The Growing Medical Need for Tracheal Replacement: Reconstructive Strategies Should Overcome Their Limits

Davide Adamo, Giulia Galaverni, Vincenzo Giuseppe Genna, Filippo Lococo and Graziella Pellegrini


Breathing, being predominantly an automatic action, is often taken for granted. However, respiratory diseases affect millions of people globally, emerging as one of the major causes of disability and death overall. Among the respiratory dysfunctions, tracheal alterations have always represented a primary challenge for clinicians, biologists, and engineers. Indeed, in the case of wide structural alterations involving more than 50% of the tracheal length in adults or 30% in children, the available medical treatments are ineffective or inapplicable. So far, a plethora of reconstructive approaches have been proposed and clinically applied to face this growing, unmet medical need. Unfortunately, none of them has become a well-established and routinely applied clinical procedure to date. This review summarizes the main clinical reconstructive attempts and classifies them as non-tissue engineering and tissue engineering strategies. The analysis of the achievements and the main difficulties that still hinder this field, together with the evaluation of the forefront preclinical experiences in tracheal repair/replacement, is functional to promote a safer and more effective clinical translation in the near future.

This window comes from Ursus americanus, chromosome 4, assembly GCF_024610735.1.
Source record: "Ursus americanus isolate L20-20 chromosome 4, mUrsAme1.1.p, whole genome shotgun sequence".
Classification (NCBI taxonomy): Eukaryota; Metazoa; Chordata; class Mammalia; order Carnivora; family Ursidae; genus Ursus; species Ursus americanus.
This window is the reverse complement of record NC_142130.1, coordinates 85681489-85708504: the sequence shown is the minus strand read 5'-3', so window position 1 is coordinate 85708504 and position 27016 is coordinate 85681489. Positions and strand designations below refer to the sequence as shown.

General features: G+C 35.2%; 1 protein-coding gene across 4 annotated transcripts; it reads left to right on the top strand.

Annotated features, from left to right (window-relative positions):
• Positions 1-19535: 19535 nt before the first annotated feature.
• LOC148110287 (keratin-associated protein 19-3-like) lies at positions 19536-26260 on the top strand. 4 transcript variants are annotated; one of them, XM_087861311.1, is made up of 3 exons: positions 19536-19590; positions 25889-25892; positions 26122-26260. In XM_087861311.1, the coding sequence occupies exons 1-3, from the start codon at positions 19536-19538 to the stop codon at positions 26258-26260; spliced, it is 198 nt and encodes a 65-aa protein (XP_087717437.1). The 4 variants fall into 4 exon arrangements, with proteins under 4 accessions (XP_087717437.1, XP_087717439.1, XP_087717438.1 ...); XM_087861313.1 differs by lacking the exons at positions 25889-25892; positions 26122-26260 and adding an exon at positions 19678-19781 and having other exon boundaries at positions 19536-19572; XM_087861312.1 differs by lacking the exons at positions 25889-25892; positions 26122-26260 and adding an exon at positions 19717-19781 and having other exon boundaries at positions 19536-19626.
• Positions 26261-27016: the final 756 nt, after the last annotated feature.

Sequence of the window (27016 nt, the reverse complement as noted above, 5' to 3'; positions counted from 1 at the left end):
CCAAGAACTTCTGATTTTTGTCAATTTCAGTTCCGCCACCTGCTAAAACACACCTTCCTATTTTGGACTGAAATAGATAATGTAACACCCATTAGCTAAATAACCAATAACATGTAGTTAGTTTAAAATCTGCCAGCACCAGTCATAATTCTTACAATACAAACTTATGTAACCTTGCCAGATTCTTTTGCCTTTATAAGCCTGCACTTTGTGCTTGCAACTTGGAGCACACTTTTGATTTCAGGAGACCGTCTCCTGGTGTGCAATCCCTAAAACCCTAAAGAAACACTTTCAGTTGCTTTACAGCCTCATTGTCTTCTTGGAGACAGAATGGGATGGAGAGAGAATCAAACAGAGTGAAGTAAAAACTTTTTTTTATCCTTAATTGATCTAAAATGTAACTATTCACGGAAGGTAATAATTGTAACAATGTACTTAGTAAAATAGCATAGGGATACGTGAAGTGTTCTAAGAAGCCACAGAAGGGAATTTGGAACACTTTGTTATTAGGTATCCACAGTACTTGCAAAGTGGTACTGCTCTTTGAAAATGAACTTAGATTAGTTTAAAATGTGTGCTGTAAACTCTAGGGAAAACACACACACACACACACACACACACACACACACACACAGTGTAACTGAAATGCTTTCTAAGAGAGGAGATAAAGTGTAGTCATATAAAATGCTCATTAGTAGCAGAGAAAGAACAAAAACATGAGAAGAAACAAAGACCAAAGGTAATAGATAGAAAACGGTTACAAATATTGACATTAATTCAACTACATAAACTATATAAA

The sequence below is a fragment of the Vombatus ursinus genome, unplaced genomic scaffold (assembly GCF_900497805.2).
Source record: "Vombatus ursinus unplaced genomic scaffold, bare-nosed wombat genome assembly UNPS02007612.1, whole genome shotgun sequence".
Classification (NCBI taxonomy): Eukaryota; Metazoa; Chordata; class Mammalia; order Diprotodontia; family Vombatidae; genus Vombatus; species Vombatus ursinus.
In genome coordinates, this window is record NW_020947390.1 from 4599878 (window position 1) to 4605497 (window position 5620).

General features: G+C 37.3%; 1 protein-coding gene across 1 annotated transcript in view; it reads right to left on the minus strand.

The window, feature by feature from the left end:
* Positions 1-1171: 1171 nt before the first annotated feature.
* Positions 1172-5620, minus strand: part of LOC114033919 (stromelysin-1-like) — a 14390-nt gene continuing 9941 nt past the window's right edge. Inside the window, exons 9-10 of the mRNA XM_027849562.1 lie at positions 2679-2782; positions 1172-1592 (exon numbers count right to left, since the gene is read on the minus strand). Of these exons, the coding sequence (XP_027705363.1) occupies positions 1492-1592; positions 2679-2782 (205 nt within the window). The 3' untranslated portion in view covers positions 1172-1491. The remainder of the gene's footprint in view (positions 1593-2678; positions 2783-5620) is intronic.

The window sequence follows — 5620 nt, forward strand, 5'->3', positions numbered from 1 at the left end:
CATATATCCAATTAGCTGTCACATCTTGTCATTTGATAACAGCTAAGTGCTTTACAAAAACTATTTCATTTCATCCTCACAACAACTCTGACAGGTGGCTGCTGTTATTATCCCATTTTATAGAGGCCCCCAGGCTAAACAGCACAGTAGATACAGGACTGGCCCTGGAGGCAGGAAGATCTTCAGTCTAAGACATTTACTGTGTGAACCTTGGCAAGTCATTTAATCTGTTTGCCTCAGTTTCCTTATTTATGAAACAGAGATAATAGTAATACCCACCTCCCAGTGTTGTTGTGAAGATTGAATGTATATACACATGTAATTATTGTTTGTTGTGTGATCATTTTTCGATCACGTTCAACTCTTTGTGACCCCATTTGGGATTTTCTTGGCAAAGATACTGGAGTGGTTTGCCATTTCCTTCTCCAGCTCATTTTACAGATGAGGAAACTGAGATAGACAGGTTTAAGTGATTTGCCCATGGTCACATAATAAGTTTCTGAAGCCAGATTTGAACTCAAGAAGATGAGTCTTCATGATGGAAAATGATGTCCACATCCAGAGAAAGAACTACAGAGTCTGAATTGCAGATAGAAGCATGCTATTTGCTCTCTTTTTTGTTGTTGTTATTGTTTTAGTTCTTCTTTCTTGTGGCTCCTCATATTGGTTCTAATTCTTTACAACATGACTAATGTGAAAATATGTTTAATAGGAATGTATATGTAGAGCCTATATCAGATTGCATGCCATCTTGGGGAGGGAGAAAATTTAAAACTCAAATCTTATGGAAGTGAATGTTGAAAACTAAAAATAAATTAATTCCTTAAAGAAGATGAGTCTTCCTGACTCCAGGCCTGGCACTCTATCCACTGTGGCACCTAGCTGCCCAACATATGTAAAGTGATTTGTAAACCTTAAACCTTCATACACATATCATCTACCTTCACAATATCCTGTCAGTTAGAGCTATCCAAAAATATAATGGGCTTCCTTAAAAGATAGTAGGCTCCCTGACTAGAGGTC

Front. Bioeng. Biotechnol., 09 May 2022
DOI: 10.3389/fbioe.2022.846632